A press conference followed on Jan. 19 at the Marriott Galleria on Westheimer. “All I remember is the ballroom was gigantic and there was nobody in there,” Casserly said. “You had maybe five reporters and all the TV cameras. “But I made the comment that day that I thought Houston was a sleeping giant. You had the fourth-largest city in the country and you’re in the state of Texas with a great tradition of football. This was a sleeping giant and the giant was about to be woken up.”

To do that, Casserly had to get right to work. Those 13 boxes were shipped to Houston. He hired Mike Maccagnan as his first scout and signed the team up with BLESTO, the national scouting combine that represented 12 NFL teams. That gave Houston access to scouting reports that would eventually come in handy as the franchise pointed towards 2002. “There’s no question I had a vision as to how the franchise was going to get to where it needed to be on opening day,” Casserly said. “I had laid that out before I got here. Obviously, some things change along the way. But the concepts I talked about when I came included emphasizing youth when signing free agents and emphasizing the draft.”

Chuck Banker, the team’s director of pro scouting, was hired in February. After the 2000 draft, Casserly completed his initial scouting staff, which, in hindsight, was probably even more essential than it seemed at the time. Why? In terms of football work, Casserly found himself running to stand still. There were plenty of other things on his plate. “When I took the job, I thought I would be able to spend a lot of time on football,” Casserly said. “But the majority of that first year was spent on facilities, speaking and researching to hire people.” It wasn’t uncommon for Casserly to find himself speaking three times a week. But it was a barnstorming tour by design. This was a team with no coaches, players or even a name. Casserly needed to get the word out.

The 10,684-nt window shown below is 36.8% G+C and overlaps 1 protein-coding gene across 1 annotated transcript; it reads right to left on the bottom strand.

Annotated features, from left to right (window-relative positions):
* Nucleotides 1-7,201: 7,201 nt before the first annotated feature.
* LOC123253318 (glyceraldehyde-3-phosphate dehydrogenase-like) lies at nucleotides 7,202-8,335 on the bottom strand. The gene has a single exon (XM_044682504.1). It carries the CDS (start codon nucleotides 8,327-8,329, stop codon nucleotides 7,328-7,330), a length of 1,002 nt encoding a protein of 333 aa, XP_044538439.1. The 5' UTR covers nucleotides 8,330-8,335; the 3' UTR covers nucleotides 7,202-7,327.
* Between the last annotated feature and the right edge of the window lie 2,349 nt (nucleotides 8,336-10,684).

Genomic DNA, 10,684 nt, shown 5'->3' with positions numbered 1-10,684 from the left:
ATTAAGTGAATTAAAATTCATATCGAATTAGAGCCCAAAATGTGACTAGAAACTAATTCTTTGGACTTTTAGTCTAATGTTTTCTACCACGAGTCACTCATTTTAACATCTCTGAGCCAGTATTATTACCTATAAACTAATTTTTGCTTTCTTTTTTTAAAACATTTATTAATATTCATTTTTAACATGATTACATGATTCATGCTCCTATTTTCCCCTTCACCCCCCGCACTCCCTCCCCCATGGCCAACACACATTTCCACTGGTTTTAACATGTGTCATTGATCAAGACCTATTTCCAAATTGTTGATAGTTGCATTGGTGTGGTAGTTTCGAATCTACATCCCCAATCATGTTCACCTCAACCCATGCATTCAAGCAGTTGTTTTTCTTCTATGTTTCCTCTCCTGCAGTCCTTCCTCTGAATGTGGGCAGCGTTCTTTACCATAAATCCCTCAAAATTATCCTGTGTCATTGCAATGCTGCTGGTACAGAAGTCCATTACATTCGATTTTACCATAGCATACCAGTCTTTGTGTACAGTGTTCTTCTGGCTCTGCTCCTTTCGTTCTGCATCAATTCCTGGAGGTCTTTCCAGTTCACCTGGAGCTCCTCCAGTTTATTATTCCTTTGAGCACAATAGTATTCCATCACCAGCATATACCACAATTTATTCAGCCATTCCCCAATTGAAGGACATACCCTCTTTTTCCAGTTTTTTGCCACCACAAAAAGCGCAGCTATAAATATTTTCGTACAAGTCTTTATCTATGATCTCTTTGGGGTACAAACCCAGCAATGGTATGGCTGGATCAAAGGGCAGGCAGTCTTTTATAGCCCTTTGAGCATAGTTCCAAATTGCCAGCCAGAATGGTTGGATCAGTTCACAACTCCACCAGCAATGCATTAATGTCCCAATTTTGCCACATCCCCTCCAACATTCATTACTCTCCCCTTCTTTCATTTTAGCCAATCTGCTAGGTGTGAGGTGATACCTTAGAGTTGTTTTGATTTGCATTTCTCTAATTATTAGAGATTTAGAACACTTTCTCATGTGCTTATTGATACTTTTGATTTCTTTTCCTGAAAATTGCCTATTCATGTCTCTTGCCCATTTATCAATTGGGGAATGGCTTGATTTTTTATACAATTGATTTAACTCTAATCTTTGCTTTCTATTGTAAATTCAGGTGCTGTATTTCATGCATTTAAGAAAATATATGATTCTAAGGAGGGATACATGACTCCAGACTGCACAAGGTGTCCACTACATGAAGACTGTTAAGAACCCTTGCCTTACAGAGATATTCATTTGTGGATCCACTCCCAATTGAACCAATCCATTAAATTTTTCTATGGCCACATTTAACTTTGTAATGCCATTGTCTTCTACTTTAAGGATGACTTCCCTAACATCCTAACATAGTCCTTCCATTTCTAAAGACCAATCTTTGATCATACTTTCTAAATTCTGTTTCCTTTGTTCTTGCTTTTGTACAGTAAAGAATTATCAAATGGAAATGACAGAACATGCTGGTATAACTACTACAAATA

Meanwhile, there was the small matter of working space. McNair’s offices at Pennzoil Place had become too crowded for the football staff so he purchased some office space on the West Loop, just a long spiral away from where the stadium was being built. Casserly spearheaded that move and then had to turn his attention to the practice facility. “They had the practice fields over where the parking lot is on Main Street so that had to change,” he said. “I toured 10 facilities over the next couple of months.”

The Texans got their name (and their website) in September. They hired Dom Capers as their coach four months later. Free agent workouts were soon to follow. And before you knew it, the Texans were a living, breathing football team that, as you may recall, made a pretty nice debut.

The plan worked. And five years after that press conference, the Texans have 16 wins, 30 sellouts and a solid nucleus of players, just as Casserly envisioned. Sure, there have been some speed bumps along the way, and more are sure to follow. But Casserly is more than certain that coming to Houston was the right move at the right time for him. “I tell people that I made the decision based on two reasons – the owner and the city,” he said. “And that hasn’t changed. We’ve made great strides here and now we just have to keep growing.”

12-05-2005, 11:00 AM
So much promise going into this season. What a difference a year makes.

12-05-2005, 01:05 PM
I would be better to read all of the board members threads as to what is really going on than to read the fluff pieces but out by the organization.